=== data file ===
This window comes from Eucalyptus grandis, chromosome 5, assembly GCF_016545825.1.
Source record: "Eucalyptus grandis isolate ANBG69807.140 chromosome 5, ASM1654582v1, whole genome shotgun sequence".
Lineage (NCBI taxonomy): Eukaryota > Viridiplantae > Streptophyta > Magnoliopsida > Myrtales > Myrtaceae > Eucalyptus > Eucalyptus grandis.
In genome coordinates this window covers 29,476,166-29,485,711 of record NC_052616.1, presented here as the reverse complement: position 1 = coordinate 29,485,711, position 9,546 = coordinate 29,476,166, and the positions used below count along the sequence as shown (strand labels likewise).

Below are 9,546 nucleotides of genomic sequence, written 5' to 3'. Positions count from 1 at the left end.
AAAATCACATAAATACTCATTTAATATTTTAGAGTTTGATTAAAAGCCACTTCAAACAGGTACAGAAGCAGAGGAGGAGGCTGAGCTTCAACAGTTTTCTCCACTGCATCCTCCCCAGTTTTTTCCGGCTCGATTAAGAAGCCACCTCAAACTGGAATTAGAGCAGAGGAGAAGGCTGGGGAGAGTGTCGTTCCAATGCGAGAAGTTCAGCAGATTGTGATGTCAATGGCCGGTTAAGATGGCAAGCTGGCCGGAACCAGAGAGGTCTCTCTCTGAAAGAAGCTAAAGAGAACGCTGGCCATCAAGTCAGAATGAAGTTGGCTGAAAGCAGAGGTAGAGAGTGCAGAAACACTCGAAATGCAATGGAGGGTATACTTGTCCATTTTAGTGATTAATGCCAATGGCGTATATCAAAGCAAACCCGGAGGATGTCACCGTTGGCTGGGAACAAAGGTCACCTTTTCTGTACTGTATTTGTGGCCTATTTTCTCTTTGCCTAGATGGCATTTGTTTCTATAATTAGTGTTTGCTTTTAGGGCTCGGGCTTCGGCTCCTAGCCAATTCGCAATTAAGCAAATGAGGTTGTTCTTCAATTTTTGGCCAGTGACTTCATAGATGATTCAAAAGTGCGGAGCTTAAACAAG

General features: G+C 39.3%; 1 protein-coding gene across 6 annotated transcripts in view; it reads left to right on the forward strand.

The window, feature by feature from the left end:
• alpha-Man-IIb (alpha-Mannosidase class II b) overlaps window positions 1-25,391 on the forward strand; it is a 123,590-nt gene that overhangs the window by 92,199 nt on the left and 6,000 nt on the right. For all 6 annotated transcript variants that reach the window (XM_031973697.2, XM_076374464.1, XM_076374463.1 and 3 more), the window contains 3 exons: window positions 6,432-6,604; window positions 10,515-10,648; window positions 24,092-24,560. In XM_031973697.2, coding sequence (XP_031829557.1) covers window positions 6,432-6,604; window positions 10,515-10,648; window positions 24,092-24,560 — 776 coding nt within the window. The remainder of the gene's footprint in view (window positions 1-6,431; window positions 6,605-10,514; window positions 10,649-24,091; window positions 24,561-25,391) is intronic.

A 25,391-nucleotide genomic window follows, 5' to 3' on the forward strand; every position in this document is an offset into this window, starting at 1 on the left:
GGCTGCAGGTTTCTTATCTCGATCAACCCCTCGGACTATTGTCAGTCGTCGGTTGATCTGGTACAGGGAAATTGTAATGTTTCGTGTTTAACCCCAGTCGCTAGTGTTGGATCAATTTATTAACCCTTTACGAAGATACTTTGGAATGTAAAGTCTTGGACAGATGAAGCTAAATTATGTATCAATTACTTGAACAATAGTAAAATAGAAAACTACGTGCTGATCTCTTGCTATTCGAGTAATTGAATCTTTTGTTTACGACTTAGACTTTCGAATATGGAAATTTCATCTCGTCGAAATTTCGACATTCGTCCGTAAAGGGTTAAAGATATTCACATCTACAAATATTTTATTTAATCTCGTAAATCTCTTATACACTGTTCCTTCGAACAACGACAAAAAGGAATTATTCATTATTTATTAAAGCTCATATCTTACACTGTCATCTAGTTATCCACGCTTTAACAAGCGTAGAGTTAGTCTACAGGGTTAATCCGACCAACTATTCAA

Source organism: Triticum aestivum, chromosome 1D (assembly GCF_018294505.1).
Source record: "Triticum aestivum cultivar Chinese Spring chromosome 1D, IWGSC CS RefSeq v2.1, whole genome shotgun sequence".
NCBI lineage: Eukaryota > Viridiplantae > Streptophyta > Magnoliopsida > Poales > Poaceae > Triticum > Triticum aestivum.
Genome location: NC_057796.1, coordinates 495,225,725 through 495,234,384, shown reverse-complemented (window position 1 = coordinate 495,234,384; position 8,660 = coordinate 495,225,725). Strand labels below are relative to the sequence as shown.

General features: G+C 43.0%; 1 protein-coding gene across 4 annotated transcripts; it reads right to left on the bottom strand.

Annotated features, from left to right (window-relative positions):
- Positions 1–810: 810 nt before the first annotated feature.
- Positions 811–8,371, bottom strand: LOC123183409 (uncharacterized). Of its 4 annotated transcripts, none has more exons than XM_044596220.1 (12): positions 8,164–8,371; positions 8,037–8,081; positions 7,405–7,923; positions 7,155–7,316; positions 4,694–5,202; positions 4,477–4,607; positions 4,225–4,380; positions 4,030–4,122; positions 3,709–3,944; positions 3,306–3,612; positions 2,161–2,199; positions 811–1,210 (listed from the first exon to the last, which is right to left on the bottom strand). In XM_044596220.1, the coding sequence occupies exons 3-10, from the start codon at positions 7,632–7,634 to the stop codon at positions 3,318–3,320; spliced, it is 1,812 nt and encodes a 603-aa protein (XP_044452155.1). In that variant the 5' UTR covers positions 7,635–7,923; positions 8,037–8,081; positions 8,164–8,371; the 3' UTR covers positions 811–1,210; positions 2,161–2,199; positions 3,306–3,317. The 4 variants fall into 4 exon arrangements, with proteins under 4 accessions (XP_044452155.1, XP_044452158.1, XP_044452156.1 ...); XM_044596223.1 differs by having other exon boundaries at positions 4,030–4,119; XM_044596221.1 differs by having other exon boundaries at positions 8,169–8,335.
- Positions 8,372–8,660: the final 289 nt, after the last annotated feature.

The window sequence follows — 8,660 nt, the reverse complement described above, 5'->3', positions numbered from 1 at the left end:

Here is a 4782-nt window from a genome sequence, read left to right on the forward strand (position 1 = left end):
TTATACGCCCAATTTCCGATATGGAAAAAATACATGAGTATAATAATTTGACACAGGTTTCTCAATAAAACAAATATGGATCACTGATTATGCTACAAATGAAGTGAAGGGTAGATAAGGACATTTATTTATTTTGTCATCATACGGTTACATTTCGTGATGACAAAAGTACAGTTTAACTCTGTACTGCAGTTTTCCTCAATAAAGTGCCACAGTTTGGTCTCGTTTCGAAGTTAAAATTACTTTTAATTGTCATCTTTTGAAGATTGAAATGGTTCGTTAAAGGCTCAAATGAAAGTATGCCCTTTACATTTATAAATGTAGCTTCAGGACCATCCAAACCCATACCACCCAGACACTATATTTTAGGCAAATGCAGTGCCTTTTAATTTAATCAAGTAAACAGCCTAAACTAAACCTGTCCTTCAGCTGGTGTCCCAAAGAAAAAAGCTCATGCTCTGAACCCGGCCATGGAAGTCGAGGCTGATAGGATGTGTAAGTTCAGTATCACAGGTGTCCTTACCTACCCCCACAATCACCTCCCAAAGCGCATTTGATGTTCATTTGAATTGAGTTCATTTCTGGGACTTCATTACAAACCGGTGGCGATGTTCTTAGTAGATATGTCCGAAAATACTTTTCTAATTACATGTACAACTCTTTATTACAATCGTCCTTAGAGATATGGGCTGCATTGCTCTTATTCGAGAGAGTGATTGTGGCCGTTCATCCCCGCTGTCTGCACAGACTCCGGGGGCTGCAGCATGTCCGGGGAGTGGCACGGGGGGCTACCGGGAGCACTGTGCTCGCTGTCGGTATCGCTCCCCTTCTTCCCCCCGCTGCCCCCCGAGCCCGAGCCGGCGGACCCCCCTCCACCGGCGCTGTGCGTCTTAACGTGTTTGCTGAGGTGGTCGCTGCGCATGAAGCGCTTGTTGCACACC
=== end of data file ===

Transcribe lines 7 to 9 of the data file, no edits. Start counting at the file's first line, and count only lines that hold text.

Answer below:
General features: G+C 39.3%; 1 protein-coding gene across 6 annotated transcripts in view; it reads left to right on the forward strand.

The window, feature by feature from the left end:
• alpha-Man-IIb (alpha-Mannosidase class II b) overlaps window positions 1-25,391 on the forward strand; it is a 123,590-nt gene that overhangs the window by 92,199 nt on the left and 6,000 nt on the right. For all 6 annotated transcript variants that reach the window (XM_031973697.2, XM_076374464.1, XM_076374463.1 and 3 more), the window contains 3 exons: window positions 6,432-6,604; window positions 10,515-10,648; window positions 24,092-24,560. In XM_031973697.2, coding sequence (XP_031829557.1) covers window positions 6,432-6,604; window positions 10,515-10,648; window positions 24,092-24,560 — 776 coding nt within the window. The remainder of the gene's footprint in view (window positions 1-6,431; window positions 6,605-10,514; window positions 10,649-24,091; window positions 24,561-25,391) is intronic.